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Affirmative v. Negative Action
December 11, 2008 9:21 AM   Subscribe

Preparing a speech on college affirmative action policies for a debate tournament, could use some help...

My debate group was one of eight selected to be in a special tournament. I would like some prior arguments to use to base mine off of. I've read a decent amount of literature on this already (the two relevant supreme court cases, for example), but found no formally presented speeches or formal essays arguing a side. I believe that these would be helpful because they'd give me a sense of what the biggest arguments are. Does anyone know where to find these or have links to any?

(FYI: They're the Motorola-sponsored Abraham Lincoln Bicentennial Debates. They're tomorrow. They're available for public viewing. I have arguments prepared, but I see no harm in making them better.)
posted by LSK to Law & Government (9 answers total) 1 user marked this as a favorite
 
Pro: LBJ's speech at Howard University.

Con: Richard Sander's Systemic Analysis of Affirmative Action in American Law Schools.

Good luck
posted by ewiar at 9:25 AM on December 11, 2008


Also, there are at least three relevant cases you should know:

Grutter v. Bollinger
Gratz v. Bollinger
Regents of the University of California v. Bakke

posted by ewiar at 9:28 AM on December 11, 2008


I've heard that the amicus brief submitted on behalf of high ranking military officers was influential in the Grutter/Gratz cases. Basically, they argued that diversity, as well as exposure to diversity, is important to have an effective officer corps, which in turn is necessary for national security. It's pro-AA but comes at the issue from a different angle, so it might be useful. A ~40 pp. PDF of the brief is available here.
posted by bbq_ribs at 9:45 AM on December 11, 2008


found no formally presented speeches or formal essays arguing a side

The briefs and dissents didn't do this for you? Are you looking for more a social justice take?
posted by a robot made out of meat at 10:10 AM on December 11, 2008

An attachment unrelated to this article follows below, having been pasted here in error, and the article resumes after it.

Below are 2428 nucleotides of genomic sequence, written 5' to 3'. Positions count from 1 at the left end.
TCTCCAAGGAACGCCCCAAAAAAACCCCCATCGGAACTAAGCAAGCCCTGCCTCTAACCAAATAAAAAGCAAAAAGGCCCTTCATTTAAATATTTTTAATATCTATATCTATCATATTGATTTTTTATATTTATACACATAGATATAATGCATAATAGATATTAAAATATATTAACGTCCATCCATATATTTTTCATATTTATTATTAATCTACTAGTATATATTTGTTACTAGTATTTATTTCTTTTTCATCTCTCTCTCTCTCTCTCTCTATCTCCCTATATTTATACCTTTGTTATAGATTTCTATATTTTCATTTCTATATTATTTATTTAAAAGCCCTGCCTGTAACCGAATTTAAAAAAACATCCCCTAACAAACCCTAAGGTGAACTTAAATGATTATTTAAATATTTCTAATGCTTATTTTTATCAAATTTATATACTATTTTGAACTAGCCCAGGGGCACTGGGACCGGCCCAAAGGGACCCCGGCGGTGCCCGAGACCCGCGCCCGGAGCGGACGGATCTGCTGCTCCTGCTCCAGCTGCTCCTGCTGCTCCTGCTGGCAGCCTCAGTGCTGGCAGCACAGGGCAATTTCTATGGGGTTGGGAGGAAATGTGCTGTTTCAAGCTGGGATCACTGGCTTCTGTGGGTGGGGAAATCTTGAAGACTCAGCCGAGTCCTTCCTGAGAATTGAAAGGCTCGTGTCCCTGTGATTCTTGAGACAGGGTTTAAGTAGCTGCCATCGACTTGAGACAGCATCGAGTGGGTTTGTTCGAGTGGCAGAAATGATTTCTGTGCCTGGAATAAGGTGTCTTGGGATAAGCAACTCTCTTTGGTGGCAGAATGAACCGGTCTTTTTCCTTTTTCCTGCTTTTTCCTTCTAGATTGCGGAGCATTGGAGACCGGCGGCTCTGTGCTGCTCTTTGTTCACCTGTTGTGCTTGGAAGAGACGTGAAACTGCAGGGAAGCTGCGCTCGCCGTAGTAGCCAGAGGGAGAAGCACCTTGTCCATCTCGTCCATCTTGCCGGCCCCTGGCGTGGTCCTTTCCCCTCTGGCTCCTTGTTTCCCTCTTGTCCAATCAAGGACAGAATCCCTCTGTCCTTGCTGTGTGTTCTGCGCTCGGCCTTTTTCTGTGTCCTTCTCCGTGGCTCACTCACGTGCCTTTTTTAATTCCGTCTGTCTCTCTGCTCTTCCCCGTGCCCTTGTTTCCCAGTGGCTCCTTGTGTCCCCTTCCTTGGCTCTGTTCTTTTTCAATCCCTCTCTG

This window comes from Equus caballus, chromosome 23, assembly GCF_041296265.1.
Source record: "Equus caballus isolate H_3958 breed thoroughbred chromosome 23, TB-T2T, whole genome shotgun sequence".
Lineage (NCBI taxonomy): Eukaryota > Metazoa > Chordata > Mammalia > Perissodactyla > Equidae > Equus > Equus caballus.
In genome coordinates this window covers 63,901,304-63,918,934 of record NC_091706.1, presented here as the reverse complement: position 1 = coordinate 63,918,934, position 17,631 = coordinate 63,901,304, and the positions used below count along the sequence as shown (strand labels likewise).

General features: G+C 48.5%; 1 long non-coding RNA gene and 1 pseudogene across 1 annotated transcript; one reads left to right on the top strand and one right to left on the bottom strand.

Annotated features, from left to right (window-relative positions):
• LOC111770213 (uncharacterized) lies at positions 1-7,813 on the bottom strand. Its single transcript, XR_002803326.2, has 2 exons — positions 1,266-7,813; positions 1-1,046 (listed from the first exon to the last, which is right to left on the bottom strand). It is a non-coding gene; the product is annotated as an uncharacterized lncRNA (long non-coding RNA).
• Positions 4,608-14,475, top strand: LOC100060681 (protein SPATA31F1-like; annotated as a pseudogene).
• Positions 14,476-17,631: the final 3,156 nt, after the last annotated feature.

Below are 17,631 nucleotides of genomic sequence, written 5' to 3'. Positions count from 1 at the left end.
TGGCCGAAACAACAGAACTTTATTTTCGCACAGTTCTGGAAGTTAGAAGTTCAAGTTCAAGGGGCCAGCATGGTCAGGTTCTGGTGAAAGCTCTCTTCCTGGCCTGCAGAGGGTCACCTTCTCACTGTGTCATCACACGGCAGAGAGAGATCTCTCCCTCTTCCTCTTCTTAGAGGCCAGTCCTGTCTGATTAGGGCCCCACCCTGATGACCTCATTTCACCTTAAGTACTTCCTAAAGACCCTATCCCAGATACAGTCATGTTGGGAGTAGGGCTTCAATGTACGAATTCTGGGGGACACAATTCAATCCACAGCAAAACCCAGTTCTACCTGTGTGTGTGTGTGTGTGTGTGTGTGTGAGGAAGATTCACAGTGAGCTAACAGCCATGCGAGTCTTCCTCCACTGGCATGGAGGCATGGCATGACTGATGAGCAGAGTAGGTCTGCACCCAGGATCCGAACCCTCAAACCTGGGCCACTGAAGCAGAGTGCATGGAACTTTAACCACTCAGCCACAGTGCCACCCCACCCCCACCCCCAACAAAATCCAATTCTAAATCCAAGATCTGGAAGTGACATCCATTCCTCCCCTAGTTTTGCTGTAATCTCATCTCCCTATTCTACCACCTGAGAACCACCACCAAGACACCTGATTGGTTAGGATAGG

Don't just read the cases, read the documents that went into them. Duke Law has a site with a number of the filings and briefs in the Michigan cases, both for Grutter and Gratz.

If you're only going to read one thing, I'd read the amici curiea brief submitted by the NAACP LDF and ACLU in the Grutter case. Reading the table of contents in any of the briefs in those cases will give you single sentence summaries of each argument the filer advanced. There were the briefs of the parties, amici briefs for both sides, and amici briefs supporting neither parties. Formal presentations of a lot of the possible arguments abound.

Debatingracialpreference.org might be useful. If you haven't already, you could also check out some critical race theory takes on the subject. It may have some avenues of discussion that you haven't run into before.

On the con side, you could check out articles and the like by Linda Chavez, of the Center for Equal Opportunity, and Ward Connerly, of the American Civil Rights Institution. They use sleazy tactics, and I feel gross for mentioning them (sleazy tactics, I say!), but they are prolific and on the other side.

Also, you really can't find any essays espousing the arguments for or against? Where are you looking? There are tons in legal journals alone, many debating only the merits (albeit still in a legal context). I'm fairly sure there are plenty of sister articles where two academicians take either side of the issue and release them in the same publication.
posted by averyoldworld at 10:26 AM on December 11, 2008


Also, congratulations on being selected for the tournament. Good luck.
posted by averyoldworld at 10:32 AM on December 11, 2008


Intelligence Squared US recently held a debate on affirmative action generally, and its audio is available online. (Don't miss the link lower down the page to audio of the full two hours.)
posted by abcde at 1:34 PM on December 11, 2008


Oh, and here's the Transcript, which is probably a better choice if you're trying to get this done by tomorrow.
posted by abcde at 1:37 PM on December 11, 2008


If you haven't already listened to them, you can find recordings of the Supreme Court oral arguments for Grutter and Gratz for free at oyez.org.
posted by non sum qualis eram at 10:24 PM on December 11, 2008


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